Shareholder activist strategies

Strategies

What common strategies do activist shareholders use to pursue their objectives?

Depending on the type of activist, its goals and the company’s takeover defences, activists may use a number of different tactics to pursue their objectives, such as:

  • privately engaging through informal discussions or ‘dear board’ letters (the starting point of most activist campaigns and the preferred tool of most institutional investors);
  • publicly criticising a company’s strategy, governance or performance or calling for a sale, break-up, return of capital or bumpitrage;
  • short-selling stock and starting a public campaign to drive down stock prices;
  • stakebuilding to build up pressure on the boards and signal seriousness;
  • partnering with a hostile bidder;
  • participating in and voting at general meetings;
  • orchestrating a ‘vote no’ campaign;
  • making a shareholders’ proposal or requesting an extraordinary general meeting be convened; or
  • initiating litigation.

 

Processes and guidelines

What are the general processes and guidelines for shareholders’ proposals?

Items requested by shareholders that individually or collectively represent at least 3 per cent of a Dutch company’s capital must be included in the convening notice or announced by the company in the same manner if the company has received the substantiated request or a draft resolution no later than on the 60th day before the day of the general meeting. The company’s articles may provide for a lower minimum percentage (eg, 1 per cent, the former statutory threshold) or a shorter period.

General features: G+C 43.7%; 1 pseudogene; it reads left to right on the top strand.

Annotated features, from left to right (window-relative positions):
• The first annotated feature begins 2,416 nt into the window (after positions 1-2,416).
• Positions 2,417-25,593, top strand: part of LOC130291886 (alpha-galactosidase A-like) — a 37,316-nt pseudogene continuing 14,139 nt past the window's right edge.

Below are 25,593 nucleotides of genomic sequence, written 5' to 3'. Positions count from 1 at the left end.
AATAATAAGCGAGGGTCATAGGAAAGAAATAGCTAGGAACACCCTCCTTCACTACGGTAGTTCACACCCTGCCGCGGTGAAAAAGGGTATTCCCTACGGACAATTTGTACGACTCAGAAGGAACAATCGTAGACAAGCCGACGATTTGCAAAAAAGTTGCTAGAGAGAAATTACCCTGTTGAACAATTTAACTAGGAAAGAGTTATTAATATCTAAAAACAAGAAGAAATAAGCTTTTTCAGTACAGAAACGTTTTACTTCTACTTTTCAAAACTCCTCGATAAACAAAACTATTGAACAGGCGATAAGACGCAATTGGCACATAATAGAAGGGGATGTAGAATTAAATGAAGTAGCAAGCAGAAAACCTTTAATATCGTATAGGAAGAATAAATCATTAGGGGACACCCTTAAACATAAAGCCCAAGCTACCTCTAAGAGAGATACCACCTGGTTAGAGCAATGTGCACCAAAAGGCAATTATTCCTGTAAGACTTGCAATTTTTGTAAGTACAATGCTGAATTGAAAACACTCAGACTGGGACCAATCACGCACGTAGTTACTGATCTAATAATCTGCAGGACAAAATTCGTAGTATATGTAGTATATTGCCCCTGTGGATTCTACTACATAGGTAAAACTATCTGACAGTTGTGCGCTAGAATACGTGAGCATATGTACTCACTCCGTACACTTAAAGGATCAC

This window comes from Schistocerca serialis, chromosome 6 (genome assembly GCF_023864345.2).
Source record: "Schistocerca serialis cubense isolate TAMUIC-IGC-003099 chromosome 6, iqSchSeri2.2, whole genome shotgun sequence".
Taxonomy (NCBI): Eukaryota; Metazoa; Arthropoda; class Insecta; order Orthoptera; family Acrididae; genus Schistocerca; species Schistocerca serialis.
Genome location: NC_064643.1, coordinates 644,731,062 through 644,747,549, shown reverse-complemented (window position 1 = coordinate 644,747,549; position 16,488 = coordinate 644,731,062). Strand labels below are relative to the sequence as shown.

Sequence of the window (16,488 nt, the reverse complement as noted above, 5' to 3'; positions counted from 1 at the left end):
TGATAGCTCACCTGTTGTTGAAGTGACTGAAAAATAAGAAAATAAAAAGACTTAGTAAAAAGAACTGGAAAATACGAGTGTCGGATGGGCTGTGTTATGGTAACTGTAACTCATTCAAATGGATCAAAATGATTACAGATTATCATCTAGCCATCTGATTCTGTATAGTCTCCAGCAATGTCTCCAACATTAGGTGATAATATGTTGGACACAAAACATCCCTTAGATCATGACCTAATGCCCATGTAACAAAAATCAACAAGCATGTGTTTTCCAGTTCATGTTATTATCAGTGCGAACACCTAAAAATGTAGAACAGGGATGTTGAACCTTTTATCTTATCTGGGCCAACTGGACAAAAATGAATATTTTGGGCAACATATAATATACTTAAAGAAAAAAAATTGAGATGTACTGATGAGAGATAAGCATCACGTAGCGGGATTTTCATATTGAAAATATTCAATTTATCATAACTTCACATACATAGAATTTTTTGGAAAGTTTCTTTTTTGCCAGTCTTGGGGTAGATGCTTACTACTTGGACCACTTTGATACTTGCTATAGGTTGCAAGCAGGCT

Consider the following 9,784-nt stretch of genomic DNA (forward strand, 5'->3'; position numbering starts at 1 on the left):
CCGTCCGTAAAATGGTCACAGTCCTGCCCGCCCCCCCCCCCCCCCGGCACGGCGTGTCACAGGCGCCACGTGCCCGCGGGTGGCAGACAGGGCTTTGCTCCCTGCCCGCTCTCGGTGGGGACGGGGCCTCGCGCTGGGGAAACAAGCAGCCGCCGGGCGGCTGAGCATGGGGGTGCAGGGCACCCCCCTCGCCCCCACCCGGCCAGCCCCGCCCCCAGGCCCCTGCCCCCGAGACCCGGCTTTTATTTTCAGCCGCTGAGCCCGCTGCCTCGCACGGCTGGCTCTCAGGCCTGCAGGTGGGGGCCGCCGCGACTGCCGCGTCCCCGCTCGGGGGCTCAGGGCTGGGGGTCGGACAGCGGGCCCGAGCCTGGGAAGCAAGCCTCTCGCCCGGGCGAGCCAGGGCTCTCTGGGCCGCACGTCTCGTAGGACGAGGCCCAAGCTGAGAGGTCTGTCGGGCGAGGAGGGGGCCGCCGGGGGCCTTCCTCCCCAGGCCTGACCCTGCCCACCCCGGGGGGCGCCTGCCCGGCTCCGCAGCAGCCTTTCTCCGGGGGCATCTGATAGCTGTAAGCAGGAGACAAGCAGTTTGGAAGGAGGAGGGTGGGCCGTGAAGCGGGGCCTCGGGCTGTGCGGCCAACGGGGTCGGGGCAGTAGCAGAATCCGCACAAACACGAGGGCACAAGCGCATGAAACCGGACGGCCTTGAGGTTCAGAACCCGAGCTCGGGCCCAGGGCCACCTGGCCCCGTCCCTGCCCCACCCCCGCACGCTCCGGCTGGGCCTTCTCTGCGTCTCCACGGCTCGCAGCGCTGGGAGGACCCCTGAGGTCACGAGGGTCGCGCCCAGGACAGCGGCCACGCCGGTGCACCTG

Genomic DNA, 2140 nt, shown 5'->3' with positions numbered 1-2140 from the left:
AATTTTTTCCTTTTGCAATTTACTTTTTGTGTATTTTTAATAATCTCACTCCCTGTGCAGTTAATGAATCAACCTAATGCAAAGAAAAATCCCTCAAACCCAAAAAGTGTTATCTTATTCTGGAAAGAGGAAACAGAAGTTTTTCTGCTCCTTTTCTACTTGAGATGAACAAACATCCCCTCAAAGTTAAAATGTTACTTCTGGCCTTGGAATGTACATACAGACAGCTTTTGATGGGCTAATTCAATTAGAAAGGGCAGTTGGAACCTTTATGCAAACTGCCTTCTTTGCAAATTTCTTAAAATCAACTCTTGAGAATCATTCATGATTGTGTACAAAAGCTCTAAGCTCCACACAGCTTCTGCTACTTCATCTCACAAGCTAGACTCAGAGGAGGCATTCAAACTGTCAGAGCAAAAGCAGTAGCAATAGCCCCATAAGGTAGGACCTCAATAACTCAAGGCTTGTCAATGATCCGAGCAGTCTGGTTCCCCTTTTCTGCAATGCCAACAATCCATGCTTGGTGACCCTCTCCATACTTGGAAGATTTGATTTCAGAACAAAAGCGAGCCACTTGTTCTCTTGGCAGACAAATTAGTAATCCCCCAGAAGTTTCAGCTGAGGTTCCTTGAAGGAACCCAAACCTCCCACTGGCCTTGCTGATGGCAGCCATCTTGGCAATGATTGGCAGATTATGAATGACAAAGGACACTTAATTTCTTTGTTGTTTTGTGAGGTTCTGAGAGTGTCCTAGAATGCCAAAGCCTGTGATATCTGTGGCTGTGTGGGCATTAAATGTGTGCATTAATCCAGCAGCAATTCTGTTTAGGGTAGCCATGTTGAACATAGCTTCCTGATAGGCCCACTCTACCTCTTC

The company may refuse to put an item on the agenda as a voting item (rather than a discussion item) if it concerns a matter that falls outside the power of the general meeting. Exceptionally, a company may refuse to put an item on the agenda if it contravenes the principles of reasonableness and fairness.

The Dutch Corporate Governance Code (DCGC) provides that a shareholder should only exercise its right to put items on the agenda after consultation with the (management) board. 

May shareholders nominate directors for election to the board and use the company’s proxy or shareholder circular infrastructure, at the company’s expense, to do so?

Some listed Dutch companies are subject to the large company regime, in which case the following applies by default. The members of the management board are appointed by the supervisory board (instead of the general meeting) and members of the supervisory board are appointed by the general meeting upon a nomination by the supervisory board. If the nomination is not overruled by the general meeting, the person is appointed; if the nomination is overruled, the supervisory board shall make a new nomination.

The articles of association of many listed Dutch companies that are not subject to the large company regime provide that the general meeting can only appoint directors upon a binding nomination by the (supervisory) board or that the (supervisory) board may elect to make a binding nomination. The binding nomination can typically be overruled either by absolute majority of the votes cast representing at least one-third of the issued share capital (maximum under the DCGC) or by two-thirds of the votes cast representing more than half of the issued share capital (statutory maximum).